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Comprehensive analysis of localization of 78 solute carrier genes throughout the subsections of the rat gastrointestinal tract
Uppsala University, Disciplinary Domain of Medicine and Pharmacy, Faculty of Medicine, Department of Neuroscience, Functional Pharmacology.
Uppsala University, Disciplinary Domain of Medicine and Pharmacy, Faculty of Medicine, Department of Neuroscience, Functional Pharmacology.
Uppsala University, Disciplinary Domain of Medicine and Pharmacy, Faculty of Medicine, Department of Neuroscience, Functional Pharmacology.
Uppsala University, Disciplinary Domain of Medicine and Pharmacy, Faculty of Medicine, Department of Neuroscience, Functional Pharmacology.
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2011 (English)In: Biochemical and Biophysical Research Communications - BBRC, ISSN 0006-291X, E-ISSN 1090-2104, Vol. 411, no 4, 702-707 p.Article in journal (Refereed) Published
Abstract [en]

Solute carriers (SLCs), the second largest super-family of membrane proteins in the human genome, transport amino acids, sugars, fatty acids, inorganic ions, essential metals and drugs over membranes. To date no study has provided a comprehensive analysis of SLC localization along the entire GI tract. The aim of the present study was to provide a comprehensive, segment-specific description of the localization of SLC genes along the rat Cl tract by employing bioinformatics and molecular biology methods. The Unigene database was screened for rat SLC entries in the intestinal tissue. Using qPCR we measured expression of the annotated genes in the Cl tract divided into the following segments: the esophagus, the corpus and the antrum of the stomach, the proximal and distal parts of the duodenum, ileum, jejunum and colon, and the cecum. Our Unigene-derived gene pool was expanded with data from in-house tissue panels and a literature search. We found 44 out of 78 (56%) of gut SLC transcripts to be expressed in all Cl tract segments, whereas the majority of remaining SLCs were detected in more than five segments. SLCs are predominantly expressed in gut regions with absorptive functions although expression was also found in segments unrelated to absorption. The proximal jejunum had the highest number of differentially expressed SLCs. In conclusion, SLCs are a crucial molecular component of the Cl tract, with many of them expressed along the entire GI tract. This work presents the first overall road map of localization of transporter genes in the Cl tract.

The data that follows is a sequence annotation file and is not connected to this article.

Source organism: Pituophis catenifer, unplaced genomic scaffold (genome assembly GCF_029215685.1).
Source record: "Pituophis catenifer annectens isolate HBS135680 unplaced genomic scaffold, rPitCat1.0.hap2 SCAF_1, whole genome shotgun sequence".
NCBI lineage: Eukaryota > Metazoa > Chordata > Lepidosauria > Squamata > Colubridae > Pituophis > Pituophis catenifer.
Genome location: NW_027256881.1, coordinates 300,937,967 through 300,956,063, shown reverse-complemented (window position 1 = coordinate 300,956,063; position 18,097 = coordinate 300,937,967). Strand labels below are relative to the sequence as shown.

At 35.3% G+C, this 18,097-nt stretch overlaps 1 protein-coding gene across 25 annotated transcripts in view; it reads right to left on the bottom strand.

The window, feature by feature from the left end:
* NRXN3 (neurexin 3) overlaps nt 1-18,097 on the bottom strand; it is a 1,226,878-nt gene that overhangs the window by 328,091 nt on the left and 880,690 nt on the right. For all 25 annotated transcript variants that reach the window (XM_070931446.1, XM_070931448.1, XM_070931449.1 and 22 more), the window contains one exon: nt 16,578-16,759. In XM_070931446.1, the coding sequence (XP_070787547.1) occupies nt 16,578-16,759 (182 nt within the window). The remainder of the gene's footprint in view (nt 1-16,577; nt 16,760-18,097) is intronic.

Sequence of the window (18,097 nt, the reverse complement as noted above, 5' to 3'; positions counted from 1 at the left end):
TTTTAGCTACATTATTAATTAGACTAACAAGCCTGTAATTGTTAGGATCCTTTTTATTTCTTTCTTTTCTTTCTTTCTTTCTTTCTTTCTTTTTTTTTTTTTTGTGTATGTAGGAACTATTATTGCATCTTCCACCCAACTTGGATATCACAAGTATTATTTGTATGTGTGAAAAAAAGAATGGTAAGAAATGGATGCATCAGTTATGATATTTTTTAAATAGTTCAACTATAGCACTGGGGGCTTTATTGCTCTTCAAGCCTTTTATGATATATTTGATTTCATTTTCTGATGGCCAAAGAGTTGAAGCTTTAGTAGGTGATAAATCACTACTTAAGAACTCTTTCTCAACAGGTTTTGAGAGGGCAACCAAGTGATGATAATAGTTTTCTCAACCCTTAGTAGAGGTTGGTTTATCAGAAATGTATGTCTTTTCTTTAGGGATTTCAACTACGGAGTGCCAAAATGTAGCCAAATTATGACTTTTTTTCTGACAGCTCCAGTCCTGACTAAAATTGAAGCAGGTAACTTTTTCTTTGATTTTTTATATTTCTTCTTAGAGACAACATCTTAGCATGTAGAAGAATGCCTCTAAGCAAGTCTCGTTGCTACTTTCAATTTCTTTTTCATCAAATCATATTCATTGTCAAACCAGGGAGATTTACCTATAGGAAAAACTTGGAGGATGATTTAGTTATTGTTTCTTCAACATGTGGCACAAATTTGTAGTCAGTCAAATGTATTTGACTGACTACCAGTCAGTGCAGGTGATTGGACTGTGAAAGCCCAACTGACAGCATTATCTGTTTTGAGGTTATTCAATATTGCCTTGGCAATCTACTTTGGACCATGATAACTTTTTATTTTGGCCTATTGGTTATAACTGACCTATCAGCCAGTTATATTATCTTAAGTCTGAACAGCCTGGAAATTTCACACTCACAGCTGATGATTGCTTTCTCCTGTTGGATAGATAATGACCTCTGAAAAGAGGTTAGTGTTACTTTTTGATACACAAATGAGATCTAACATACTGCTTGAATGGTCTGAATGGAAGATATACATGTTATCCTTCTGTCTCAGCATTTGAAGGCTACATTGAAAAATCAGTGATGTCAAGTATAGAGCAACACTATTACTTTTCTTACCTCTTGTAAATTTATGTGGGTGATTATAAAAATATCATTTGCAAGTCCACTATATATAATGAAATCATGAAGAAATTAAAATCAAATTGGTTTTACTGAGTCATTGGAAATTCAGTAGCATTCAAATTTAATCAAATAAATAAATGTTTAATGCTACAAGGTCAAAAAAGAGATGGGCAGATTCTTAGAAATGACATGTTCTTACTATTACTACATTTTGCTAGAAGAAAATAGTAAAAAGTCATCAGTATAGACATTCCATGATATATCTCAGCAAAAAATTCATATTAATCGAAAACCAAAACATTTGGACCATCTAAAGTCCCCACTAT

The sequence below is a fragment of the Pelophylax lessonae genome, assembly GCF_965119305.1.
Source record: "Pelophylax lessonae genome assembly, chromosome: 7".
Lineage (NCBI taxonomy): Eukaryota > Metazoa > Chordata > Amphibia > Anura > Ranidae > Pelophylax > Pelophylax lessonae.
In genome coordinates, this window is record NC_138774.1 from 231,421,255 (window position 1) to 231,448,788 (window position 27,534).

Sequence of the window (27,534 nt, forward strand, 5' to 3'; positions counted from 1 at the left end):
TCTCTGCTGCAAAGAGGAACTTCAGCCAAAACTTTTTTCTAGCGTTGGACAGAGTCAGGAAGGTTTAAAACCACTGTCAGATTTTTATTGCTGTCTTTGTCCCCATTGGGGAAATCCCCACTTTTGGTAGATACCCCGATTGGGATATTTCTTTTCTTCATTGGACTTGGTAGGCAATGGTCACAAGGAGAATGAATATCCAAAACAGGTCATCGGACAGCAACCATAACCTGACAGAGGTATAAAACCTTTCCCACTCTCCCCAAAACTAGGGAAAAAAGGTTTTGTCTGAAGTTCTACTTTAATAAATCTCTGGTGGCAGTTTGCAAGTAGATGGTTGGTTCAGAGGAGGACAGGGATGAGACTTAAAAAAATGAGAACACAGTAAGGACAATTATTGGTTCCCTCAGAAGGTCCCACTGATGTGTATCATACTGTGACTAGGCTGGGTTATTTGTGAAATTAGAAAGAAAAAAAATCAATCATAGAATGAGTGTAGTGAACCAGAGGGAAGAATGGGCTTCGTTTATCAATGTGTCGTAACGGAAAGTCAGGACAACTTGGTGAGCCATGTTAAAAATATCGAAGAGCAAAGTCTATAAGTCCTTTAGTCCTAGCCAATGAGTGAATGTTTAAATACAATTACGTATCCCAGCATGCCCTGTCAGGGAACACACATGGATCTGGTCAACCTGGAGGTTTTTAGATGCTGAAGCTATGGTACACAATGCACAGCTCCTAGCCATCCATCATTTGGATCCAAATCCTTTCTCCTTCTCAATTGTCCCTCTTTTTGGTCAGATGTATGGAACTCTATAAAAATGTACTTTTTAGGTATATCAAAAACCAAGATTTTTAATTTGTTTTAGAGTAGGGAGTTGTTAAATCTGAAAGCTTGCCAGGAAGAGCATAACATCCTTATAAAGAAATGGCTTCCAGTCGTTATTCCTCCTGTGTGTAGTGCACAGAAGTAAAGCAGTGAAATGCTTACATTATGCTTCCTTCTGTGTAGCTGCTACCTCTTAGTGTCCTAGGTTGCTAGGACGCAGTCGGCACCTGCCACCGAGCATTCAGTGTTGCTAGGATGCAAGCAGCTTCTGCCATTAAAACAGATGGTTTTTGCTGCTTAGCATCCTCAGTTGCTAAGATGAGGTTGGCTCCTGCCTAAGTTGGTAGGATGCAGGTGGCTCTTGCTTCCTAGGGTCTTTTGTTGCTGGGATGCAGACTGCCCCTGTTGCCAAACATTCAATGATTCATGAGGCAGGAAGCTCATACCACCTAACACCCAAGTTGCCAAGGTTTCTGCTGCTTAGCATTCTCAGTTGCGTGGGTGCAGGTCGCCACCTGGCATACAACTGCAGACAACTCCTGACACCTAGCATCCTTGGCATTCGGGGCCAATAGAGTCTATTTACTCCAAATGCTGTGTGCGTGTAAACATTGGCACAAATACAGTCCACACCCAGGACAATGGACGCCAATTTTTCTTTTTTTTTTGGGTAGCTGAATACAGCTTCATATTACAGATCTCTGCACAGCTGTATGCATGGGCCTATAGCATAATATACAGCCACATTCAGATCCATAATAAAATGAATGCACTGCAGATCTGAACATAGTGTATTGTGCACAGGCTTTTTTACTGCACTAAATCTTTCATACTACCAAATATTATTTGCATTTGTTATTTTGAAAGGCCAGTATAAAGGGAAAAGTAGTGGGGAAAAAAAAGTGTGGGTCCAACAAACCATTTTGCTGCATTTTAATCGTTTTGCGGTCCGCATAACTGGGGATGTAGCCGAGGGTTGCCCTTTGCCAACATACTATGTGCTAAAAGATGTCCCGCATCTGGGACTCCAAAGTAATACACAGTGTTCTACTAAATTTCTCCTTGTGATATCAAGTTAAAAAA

Place, publisher, year, edition, pages
2011. Vol. 411, no 4, 702-707 p.
Keyword [en]
Solute carriers, GI tract, RT-qPCR, Anatomical localization, Twelve subsections
National Category
Natural Sciences
Identifiers
URN: urn:nbn:se:uu:diva-159051DOI: 10.1016/j.bbrc.2011.07.005ISI: 000294317300009OAI: oai:DiVA.org:uu-159051DiVA: diva2:442866
Available from: 2011-09-22 Created: 2011-09-21 Last updated: 2017-12-08Bibliographically approved
In thesis
1. Intestinal Gene Expression Profiling and Fatty Acid Responses to a High-fat Diet
Open this publication in new window or tab >>Intestinal Gene Expression Profiling and Fatty Acid Responses to a High-fat Diet
2013 (English)Doctoral thesis, comprehensive summary (Other academic)
Abstract [en]